(Stuart Klawans, Nation)
Branagh is a clever but lightweight actor with great dynamism and an endearingly conversational style, well suited to playing Benedick in Much Ado, or Iago in Othello : hopelessly out of his depth when portraying a man caught in an agony of self-doubt. His “To Be Or Not to Be” in front of a mirror is not the speech of a man in such torment that he is contemplating suicide. This Hamlet’s thought-processes are often opaque, and his performance changes gear abruptly between scenes. He lacks authority, and frequently looks less like the Prince of Denmark than Ernie Wise putting on one of his self-aggrandizing "masterpieces". Branagh is most at ease when among the Players, telling them how they all ought to act. Mind you, he would be more impressive if he weren’t guilty of overacting himself - his “What is a man?” speech before the intermission is a hilariously misconceived piece of declamatory self-indulgence, not helped by awful back projection. It has all the restraint of P.J. Proby performing I Believe. Patrick Doyle’s incidental music is used with breathtaking tastelessness, coming in whenever least needed, mostly to ruin the soliloquies. Among the many moments of awesome vulgarity is the ending, where Branagh insists on getting himself carried off with his arms out, as though crucified. Not many Hamlets overact even after they are dead.
(Chris Tookey, Daily Mail)
Bum-numbing. With bleached blond hair and a muoustache shaped like a stealth bomber, he looks less like Olivier than a denizen of one of Old Compton Street's gay bars. Ignoring his own advice to the Players, he saws the air, splits the ears of the groundlings and generally tears passion to tatters; if this were a live performance, the front rows of the auditorium would be drenched in spittle. It's not so much a great film performance as an uncanny impersonation of an old-style actor-manager at full-throttle rant. Hamlet has long been one my favourite play and yet, for long stretches of it, I was bored out of my skull.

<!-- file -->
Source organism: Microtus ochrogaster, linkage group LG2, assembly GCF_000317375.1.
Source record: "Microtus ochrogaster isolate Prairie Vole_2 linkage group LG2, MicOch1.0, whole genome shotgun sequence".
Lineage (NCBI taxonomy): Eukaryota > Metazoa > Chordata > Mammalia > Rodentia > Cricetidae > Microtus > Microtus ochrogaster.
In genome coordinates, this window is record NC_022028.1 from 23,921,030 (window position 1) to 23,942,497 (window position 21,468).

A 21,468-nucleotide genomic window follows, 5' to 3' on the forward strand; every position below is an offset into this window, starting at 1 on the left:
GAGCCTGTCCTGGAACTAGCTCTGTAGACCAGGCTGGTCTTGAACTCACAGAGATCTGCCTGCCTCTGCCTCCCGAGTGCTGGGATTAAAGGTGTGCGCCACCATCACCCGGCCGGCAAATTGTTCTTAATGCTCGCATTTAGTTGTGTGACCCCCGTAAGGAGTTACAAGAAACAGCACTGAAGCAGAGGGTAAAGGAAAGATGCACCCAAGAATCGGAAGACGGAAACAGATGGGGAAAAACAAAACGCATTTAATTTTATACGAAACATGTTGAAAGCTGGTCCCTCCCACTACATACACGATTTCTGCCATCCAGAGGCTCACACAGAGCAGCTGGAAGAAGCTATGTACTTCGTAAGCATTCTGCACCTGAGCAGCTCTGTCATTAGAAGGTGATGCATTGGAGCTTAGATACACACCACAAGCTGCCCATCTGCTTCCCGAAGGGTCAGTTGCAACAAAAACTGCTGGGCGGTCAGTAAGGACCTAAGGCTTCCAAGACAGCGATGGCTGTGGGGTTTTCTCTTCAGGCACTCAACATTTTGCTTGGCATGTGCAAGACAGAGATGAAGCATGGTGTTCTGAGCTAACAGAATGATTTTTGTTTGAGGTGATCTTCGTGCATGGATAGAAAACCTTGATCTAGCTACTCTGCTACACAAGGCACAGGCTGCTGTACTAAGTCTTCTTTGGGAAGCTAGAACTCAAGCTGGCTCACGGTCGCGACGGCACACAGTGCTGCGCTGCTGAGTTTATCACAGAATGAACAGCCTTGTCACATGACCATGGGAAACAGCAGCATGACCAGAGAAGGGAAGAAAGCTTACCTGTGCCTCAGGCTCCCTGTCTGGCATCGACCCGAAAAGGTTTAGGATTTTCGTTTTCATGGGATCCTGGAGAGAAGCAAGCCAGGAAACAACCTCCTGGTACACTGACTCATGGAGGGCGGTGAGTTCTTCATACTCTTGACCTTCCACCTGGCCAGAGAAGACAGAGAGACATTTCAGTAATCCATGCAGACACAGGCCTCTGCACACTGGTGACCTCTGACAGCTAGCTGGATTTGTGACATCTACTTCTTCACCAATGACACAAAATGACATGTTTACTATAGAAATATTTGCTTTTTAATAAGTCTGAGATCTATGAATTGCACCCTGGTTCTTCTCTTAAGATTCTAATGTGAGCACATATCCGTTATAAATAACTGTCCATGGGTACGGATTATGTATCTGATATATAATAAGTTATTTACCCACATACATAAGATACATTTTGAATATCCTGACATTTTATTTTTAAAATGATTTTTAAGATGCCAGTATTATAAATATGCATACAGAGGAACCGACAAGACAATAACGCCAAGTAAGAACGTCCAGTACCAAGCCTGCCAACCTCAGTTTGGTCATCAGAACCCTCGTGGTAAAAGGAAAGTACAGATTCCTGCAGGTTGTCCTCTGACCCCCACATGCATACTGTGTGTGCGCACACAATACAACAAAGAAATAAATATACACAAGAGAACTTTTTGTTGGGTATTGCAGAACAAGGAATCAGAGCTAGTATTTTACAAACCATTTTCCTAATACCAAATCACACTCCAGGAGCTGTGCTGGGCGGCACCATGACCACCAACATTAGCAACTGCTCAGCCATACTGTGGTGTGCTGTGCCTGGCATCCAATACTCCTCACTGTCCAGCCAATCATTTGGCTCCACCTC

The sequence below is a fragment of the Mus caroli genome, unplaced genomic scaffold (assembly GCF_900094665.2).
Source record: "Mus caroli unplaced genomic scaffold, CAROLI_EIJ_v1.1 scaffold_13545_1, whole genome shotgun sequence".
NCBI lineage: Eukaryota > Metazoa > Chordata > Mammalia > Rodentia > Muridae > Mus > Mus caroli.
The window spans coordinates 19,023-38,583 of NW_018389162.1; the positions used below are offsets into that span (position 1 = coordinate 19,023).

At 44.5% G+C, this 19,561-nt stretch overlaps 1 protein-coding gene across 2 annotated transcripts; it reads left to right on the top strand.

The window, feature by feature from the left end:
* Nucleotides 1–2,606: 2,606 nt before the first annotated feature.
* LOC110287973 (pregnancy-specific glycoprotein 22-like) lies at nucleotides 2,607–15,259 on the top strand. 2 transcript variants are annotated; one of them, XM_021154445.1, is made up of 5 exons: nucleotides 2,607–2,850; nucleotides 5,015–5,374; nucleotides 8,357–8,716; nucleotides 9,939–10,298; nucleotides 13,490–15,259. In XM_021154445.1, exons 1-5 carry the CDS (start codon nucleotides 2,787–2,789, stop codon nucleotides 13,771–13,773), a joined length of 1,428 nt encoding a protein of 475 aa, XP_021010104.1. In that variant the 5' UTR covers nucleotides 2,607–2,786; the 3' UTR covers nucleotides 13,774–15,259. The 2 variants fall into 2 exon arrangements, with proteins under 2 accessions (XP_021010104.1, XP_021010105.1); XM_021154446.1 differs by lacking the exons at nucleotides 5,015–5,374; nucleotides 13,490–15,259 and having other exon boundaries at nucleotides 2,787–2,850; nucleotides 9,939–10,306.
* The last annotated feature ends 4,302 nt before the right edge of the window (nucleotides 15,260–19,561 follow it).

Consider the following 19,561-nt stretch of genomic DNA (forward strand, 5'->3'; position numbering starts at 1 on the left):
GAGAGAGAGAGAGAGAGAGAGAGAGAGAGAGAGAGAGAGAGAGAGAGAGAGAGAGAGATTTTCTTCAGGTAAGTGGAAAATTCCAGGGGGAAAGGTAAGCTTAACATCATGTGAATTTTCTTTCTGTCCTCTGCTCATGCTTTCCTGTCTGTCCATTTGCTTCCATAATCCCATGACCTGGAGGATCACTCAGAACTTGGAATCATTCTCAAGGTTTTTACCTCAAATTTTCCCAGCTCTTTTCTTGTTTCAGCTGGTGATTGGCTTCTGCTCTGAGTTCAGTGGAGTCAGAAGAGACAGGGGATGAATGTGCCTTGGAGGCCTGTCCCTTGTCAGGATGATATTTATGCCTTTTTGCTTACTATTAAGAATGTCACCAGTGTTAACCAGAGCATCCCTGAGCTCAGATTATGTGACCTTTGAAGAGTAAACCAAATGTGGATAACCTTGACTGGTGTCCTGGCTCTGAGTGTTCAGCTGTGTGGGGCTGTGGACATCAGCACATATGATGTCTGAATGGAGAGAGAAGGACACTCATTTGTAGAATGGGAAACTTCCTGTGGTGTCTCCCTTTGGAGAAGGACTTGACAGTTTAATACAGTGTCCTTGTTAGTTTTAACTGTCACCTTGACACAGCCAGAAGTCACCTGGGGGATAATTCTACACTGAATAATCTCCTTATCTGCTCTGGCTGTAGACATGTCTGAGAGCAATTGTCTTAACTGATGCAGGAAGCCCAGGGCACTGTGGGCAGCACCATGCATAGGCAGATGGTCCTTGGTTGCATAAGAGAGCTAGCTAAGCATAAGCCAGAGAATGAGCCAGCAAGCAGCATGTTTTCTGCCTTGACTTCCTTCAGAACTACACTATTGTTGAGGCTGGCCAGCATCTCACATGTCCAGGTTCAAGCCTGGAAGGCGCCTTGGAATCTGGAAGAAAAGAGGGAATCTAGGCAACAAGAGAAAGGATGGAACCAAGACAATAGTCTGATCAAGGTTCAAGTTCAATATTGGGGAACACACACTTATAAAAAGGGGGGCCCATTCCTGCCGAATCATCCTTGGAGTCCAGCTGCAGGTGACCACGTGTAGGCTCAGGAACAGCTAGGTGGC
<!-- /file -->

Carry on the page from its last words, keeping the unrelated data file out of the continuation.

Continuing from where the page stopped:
(Anne Billson, Sunday Telegraph)
Ken's Hamlet? Way over the top. I was already beginning to worry about young Ken after his wrestling-in-Mazola antics with Robert De Niro in Frankenstein: after seeing the final minutes of Hamlet, in which his body gets laid out by worshipful mourners in an unsashamedly Christ-like posture, I'm beginng to think someone should take him aside and have a little word. But perhaps it's too late: heady ambitions and unlimited clout have already turned him into the Chris Evans of Shakespearean film.
(Jonathan Coe, New Statesman)
Actor, Wild Wild West (1997)
What can one say about Kenneth Branagh's performance? No one could complain that it lacks airy self-confidence. However, it sails far beyond the bounds of the merely excruciating, and comes to rest in the wildest, darkest realms of the inexplicable.
(Chris Tookey, Daily Mail)
Director, As You Like It (2006)